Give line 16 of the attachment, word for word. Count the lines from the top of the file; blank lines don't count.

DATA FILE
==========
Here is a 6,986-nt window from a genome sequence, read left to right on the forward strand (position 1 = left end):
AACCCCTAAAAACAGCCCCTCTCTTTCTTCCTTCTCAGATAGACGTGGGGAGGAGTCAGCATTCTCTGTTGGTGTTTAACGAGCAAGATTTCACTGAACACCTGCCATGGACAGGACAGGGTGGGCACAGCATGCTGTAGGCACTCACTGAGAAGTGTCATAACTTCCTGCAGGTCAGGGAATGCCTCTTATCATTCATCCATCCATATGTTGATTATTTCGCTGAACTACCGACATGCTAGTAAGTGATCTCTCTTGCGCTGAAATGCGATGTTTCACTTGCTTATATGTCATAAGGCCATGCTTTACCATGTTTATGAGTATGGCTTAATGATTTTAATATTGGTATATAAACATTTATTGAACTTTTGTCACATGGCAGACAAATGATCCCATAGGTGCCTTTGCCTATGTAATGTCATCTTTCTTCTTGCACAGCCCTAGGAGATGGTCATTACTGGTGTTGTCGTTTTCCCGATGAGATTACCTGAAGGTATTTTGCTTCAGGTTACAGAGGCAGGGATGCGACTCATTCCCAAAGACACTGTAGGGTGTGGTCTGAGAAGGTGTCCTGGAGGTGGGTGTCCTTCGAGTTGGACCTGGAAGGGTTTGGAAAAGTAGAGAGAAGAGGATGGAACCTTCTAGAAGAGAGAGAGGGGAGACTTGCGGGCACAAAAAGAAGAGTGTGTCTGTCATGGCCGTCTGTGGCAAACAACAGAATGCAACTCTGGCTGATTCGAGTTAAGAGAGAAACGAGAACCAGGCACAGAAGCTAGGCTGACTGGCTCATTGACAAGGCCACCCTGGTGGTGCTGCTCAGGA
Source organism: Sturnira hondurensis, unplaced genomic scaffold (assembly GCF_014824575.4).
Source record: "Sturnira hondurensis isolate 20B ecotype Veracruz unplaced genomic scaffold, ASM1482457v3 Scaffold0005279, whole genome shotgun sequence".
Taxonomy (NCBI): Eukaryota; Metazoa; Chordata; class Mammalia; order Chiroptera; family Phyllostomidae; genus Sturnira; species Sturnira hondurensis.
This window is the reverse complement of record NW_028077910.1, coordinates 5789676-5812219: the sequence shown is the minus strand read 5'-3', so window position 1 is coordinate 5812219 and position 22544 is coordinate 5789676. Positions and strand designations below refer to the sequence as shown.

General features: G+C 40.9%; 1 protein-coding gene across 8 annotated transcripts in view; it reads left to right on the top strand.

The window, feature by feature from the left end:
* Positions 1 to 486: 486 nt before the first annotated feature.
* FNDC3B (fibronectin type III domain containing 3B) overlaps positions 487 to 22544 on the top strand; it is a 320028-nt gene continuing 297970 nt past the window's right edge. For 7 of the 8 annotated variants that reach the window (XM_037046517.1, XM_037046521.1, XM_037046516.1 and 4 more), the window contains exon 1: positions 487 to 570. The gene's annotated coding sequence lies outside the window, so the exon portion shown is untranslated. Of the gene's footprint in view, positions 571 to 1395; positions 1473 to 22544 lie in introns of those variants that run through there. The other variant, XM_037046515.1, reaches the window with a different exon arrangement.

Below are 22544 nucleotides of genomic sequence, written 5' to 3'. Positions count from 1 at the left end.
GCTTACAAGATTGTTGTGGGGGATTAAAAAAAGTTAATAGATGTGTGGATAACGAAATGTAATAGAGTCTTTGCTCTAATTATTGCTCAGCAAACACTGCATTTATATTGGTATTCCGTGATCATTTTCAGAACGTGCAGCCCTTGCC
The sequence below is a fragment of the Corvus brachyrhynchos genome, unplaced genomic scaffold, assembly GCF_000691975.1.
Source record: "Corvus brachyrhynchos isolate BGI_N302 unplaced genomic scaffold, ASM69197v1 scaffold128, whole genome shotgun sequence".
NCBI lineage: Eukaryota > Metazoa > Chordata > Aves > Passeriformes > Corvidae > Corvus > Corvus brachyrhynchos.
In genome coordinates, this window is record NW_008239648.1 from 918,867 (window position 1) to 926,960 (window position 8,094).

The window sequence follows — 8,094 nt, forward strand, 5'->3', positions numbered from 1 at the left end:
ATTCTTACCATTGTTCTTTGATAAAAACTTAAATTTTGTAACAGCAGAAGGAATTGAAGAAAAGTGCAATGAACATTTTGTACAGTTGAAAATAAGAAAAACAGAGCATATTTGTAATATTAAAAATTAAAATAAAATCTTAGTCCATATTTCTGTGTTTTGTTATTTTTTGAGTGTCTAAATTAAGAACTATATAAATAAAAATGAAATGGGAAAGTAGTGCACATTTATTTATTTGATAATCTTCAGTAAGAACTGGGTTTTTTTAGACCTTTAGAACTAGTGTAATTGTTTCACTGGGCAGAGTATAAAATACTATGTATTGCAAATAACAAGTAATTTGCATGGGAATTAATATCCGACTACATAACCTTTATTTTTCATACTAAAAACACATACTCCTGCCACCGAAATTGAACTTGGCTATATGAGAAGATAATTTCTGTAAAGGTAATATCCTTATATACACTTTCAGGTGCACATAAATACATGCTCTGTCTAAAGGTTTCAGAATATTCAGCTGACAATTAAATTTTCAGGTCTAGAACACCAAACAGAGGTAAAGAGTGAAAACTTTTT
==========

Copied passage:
In genome coordinates, this window is record NW_008239648.1 from 918,867 (window position 1) to 926,960 (window position 8,094).